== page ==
The proposal to drastically restrict trans fats in New York City restaurants has been called a "great first step" by many diet experts, although several expressed caution about how the plan would work.
On Tuesday the New York City Department of Health and Mental Hygiene proposed a significant restriction on trans fats in foods served in restaurants, and also proposed that restaurants who already provide nutritional information also provide calorie amounts and make that information more accessible.
The restriction on trans fats requires that all foods served in restaurants contain no more than 0.5 grams of trans fats per serving. To put that into perspective, a single fast food meal can have more than 10 grams of fat. This restriction would take effect after 18 months.
Overall, experts agree that this is a great start.
"It is a very good action for the city to take," said Kelley Brownell, a professor of epidemiology and public health at Yale University. "This is one of the most significant nutrition advances I have seen in a long time."
Trans fats are an easy target because they lower good cholesterol (HDL) and raise bad cholesterol (LDL), which is a significant contributor to heart disease. Saturated fats do not affect good cholesterol. Another big difference between saturated and unsaturated fats is that saturated fats are natural, whereas trans fats are man-made.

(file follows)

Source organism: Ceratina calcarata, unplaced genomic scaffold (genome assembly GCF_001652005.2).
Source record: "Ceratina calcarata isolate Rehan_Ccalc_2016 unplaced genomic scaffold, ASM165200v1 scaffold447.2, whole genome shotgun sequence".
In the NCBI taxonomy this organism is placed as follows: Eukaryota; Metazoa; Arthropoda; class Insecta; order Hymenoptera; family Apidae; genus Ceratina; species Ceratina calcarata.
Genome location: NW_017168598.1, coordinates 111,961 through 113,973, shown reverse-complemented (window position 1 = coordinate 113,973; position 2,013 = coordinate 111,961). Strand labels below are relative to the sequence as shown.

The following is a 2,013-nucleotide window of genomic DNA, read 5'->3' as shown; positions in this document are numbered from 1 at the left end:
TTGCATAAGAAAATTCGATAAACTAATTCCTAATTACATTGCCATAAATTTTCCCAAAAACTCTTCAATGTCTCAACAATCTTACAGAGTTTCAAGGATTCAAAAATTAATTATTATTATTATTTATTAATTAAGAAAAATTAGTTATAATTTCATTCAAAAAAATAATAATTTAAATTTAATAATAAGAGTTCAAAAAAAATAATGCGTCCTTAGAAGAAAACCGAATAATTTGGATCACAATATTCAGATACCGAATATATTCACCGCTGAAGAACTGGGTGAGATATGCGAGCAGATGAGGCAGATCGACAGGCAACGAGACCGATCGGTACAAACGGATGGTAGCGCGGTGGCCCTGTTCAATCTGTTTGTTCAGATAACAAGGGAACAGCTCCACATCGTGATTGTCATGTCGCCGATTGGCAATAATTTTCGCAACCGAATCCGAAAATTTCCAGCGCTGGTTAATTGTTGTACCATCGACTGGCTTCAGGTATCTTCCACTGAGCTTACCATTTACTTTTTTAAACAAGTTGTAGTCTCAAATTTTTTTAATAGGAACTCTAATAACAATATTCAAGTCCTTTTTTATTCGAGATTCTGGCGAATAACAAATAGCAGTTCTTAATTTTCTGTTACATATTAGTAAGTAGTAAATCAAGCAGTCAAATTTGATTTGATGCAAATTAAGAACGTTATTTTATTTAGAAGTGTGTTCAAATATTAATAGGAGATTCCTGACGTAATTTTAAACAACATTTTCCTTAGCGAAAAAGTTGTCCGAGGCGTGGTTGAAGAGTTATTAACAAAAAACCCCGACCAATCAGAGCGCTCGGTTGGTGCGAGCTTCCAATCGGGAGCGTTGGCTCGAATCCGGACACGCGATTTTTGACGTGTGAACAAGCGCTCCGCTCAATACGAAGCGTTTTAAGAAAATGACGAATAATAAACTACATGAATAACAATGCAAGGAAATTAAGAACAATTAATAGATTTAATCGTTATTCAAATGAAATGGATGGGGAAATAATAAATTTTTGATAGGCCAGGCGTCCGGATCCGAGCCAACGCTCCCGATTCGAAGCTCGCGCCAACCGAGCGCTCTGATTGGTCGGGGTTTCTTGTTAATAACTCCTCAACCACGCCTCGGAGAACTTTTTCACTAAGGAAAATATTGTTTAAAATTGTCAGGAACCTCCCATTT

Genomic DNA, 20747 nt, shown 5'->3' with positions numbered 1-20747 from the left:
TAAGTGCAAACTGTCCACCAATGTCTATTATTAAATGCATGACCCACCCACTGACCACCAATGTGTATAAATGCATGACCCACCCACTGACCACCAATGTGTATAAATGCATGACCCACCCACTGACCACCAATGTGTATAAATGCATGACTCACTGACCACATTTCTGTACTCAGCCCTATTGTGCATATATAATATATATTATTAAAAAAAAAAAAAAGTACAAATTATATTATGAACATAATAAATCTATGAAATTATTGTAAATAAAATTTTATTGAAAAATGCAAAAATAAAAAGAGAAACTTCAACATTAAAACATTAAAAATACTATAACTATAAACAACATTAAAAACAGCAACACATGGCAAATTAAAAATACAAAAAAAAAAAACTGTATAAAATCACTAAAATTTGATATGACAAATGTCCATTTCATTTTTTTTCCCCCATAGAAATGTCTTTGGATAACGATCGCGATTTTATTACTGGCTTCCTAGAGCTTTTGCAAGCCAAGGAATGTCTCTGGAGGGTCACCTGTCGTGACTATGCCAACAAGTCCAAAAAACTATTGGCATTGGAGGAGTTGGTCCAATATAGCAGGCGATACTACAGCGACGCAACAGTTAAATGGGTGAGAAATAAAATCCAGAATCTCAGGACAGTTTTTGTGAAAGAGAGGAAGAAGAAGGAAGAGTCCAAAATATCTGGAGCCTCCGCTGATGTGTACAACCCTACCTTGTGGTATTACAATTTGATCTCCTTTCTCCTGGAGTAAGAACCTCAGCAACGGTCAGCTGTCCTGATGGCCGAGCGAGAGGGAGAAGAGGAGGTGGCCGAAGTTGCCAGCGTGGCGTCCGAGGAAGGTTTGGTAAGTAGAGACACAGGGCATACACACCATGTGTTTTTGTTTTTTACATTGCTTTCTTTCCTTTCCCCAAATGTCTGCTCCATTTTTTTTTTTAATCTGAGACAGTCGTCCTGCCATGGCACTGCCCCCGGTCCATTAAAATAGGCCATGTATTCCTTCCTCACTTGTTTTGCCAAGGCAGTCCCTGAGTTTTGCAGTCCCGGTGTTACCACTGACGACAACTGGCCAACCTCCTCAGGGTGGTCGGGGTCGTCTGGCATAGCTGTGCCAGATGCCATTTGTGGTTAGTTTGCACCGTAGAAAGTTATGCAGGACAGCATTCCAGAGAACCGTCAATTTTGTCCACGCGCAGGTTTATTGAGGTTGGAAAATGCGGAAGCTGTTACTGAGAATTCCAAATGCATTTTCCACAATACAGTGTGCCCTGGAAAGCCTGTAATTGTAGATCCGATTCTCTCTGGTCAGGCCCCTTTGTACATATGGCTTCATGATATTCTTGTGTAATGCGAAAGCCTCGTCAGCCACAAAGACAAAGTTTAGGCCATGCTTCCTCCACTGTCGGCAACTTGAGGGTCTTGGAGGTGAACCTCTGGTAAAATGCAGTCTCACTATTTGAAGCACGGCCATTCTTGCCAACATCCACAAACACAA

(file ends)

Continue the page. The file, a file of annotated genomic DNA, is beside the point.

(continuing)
"Trans fats have been widely studied, and all evidence points toward a greater risk of cardiovascular disease," said Mari-Pierre St-Onge, an assistant professor in the department of nutrition at the University of Alabama at Birmingham.
Experts are quick to point out that we consume much more saturated fat than trans fat. Trans Fats make up only about 2 to 4 percent of our daily diet, compared with 12 percent for saturated fats.
Safer alternatives to trans fats include monounsaturated and polyunsaturated fats, and the switch can be made. Denmark banned trans fats about two years ago, and officials said the transition to monounsaturated and polyunsaturated fats has been successful, with little effect on taste or cost.
But experts debate the number of people the trans fat restriction will actually save.
It is well established that trans fats are a major contributor to heart disease, but many other factors come into play too. It's estimated that up to 50,000 lives could be saved per year by restricting trans fats if the program were established nationwide.
With all the positive opinions about restricting trans fats, here are the areas for caution.
What will replace trans fats?
"It would be inappropriate to assume that restaurants will replace trans fats with more desirable mono- and polyunsaturated fats," said Laurie Tansman, at the department of clinical nutrition at Mount Sinai Hospital.
Many experts expressed concern that a change from trans fats may mean a switch to saturated fats.
"The final proposal will need to include a section that says that trans fats must not be replaced by saturated fats," said Tansman.
Another big worry is that changes in trans fat consumption still won't change the big picture.
"Any effort at improving public health will require a comprehensive approach, not just limiting trans fats," said Richard Fleming, with the Sierra Nevada VA Health Care System.